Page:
High mishap rate reported for moving patients
An observational study at Victoria’s Austin Hospital Emergency Department (ED) reveals that moving emergency care patients to other hospital departments by wheelchair or trolley is prone to a high rate of mishaps. Incidents such as limb entrapment, collisions, and intravenous line or catheter issues occurred in nearly four out of 10 patient transports in less than two months, prompting the study authors to call for improvements to transport training and pre-transport preparation.
Publishing results in the Emergency Medicine Journal, the study authors observed the transport of 738 adult patients by trolley or wheelchair from emergency care to other departments at Austin Hospital on weekdays between 30 January and 20 March 2020. The number and nature of incidents was logged, as were any predisposing factors and resulting patient harm.
Incidents were observed in 289 (39%) manoeuvres: a single mishap occurred in 169 (23%) transports while several incidents, ranging from two to nine, occurred in 120 (16%), bringing the total to 521.
Cause of transport mishaps
Around one in four of the incidents originated with the patient, the most common being acute agitation, coughing and limb displacement.
More than half (54%) involved equipment, the most common being collisions, and issues with infusion pumps and monitoring. Endotracheal tubes (used to assist breathing), ventilator hoses and arterial lines were also associated with high mishap rates, and 23% of all incidents were associated with intravenous lines or catheters, the most common being catching or tangling of lines.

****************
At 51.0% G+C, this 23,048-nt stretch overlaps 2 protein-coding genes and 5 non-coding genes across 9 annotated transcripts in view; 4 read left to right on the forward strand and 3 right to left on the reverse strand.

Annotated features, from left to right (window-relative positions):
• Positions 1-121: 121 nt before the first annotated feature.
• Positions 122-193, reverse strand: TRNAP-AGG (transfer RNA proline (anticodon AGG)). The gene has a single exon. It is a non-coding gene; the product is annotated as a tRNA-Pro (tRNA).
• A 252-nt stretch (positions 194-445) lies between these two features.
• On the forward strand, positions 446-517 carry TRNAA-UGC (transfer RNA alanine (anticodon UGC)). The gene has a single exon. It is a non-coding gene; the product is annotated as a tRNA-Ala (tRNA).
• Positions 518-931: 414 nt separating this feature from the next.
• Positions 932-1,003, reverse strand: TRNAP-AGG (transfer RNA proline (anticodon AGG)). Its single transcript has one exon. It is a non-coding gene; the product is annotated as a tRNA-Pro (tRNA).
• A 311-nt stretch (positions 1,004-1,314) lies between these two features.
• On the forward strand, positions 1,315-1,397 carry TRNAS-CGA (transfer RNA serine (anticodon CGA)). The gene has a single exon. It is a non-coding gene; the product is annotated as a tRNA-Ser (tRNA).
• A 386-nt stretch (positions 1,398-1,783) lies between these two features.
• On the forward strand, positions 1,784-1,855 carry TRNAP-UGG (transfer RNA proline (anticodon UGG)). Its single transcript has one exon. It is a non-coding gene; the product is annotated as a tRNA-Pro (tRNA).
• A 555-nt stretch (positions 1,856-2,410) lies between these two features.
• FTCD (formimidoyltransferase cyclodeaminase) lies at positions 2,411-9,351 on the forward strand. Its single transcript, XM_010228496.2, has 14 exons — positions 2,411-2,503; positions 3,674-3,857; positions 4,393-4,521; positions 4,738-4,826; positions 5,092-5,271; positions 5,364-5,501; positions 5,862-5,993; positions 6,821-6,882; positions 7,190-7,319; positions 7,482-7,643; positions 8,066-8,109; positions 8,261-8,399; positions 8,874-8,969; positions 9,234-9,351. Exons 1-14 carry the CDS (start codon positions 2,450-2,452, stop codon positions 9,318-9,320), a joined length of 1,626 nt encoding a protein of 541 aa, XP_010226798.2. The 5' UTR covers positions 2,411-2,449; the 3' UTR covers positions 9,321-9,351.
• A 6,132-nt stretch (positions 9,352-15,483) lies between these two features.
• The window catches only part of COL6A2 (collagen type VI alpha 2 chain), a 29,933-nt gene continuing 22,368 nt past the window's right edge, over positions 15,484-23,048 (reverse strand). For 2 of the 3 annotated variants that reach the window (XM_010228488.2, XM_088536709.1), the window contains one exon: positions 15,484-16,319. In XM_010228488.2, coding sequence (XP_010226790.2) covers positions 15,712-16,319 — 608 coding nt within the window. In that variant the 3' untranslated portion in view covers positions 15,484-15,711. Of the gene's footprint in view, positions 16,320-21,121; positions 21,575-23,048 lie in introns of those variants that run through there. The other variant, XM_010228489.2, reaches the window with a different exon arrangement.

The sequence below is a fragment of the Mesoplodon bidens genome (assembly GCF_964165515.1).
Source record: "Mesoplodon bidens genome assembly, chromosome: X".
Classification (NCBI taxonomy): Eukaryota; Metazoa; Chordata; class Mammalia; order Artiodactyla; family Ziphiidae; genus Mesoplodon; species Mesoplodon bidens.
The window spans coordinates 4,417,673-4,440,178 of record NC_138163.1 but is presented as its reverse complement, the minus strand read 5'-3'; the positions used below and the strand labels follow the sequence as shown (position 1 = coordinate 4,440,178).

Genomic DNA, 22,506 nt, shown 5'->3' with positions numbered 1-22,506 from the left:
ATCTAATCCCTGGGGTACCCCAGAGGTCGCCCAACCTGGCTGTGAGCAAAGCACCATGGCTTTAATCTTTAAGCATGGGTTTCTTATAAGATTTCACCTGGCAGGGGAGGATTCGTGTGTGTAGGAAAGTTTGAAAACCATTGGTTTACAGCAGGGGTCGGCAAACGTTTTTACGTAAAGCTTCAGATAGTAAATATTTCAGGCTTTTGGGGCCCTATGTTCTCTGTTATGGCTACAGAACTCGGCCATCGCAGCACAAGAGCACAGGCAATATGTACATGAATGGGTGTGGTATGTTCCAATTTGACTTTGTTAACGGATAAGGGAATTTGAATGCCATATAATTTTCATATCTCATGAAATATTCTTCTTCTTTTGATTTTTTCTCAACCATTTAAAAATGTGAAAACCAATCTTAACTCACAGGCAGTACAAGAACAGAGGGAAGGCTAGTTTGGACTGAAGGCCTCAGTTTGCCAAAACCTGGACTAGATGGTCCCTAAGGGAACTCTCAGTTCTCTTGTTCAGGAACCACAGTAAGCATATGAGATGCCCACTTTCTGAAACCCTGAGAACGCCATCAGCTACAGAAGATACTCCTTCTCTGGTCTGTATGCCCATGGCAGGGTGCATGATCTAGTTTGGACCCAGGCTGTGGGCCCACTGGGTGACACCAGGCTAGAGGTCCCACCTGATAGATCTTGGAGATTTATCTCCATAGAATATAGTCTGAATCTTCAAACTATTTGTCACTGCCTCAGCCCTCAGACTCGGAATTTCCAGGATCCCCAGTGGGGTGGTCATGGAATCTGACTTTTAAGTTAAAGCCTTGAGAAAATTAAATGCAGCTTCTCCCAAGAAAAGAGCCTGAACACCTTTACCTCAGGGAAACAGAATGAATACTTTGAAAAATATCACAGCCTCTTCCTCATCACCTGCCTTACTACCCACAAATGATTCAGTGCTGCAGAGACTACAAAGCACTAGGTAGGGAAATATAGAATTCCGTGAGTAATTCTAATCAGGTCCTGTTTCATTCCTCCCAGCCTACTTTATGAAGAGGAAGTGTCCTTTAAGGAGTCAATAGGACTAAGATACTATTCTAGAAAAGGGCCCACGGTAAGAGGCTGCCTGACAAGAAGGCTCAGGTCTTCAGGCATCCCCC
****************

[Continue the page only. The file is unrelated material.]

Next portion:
Predisposing factors included the number of pieces of equipment in any one manoeuvre, transport to a general ward, and patients with high blood pressure, abnormally high or low temperature, or low Glasgow Coma Score, which is used to measure the level of consciousness in a person after a traumatic brain injury.
Thirty-four (6.5%) incidents adversely affected the patient, resulting in distress (13 patients); pain (9); needlessly wasted materials/resources (3); staff assault (2); and single cases of exposure to blood; near miss fall; treatment delay; sedation wearing off; cannula dislodging; patient gown falling off, so exposing their body; and laboured breathing (dyspnoea).
The authors noted that the findings may not be comparable with experience in other institutions because of variable layout, transport protocols, and the distance/duration of transports, but concluded, “This high incidence of [incidents] indicates a need for improved transport training and adequate pre-transport preparation.”
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